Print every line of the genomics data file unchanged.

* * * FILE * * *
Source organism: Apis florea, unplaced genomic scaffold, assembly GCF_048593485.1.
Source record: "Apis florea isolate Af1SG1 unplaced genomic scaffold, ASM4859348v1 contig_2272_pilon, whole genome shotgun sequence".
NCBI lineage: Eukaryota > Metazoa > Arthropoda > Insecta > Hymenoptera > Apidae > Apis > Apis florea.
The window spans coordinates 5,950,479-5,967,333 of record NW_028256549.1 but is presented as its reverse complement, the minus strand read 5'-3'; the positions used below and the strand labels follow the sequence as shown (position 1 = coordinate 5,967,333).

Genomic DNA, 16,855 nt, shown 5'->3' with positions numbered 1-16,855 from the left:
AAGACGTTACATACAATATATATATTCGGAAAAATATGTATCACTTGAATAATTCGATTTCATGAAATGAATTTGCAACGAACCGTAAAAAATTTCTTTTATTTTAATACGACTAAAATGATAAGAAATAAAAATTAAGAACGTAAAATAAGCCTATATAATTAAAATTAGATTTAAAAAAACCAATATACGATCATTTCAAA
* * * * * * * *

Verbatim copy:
Source organism: Apis florea, unplaced genomic scaffold, assembly GCF_048593485.1.
Source record: "Apis florea isolate Af1SG1 unplaced genomic scaffold, ASM4859348v1 contig_2272_pilon, whole genome shotgun sequence".
NCBI lineage: Eukaryota > Metazoa > Arthropoda > Insecta > Hymenoptera > Apidae > Apis > Apis florea.
The window spans coordinates 5,950,479-5,967,333 of record NW_028256549.1 but is presented as its reverse complement, the minus strand read 5'-3'; the positions used below and the strand labels follow the sequence as shown (position 1 = coordinate 5,967,333).

Genomic DNA, 16,855 nt, shown 5'->3' with positions numbered 1-16,855 from the left:
AAGACGTTACATACAATATATATATTCGGAAAAATATGTATCACTTGAATAATTCGATTTCATGAAATGAATTTGCAACGAACCGTAAAAAATTTCTTTTATTTTAATACGACTAAAATGATAAGAAATAAAAATTAAGAACGTAAAATAAGCCTATATAATTAAAATTAGATTTAAAAAAACCAATATACGATCATTTCAAA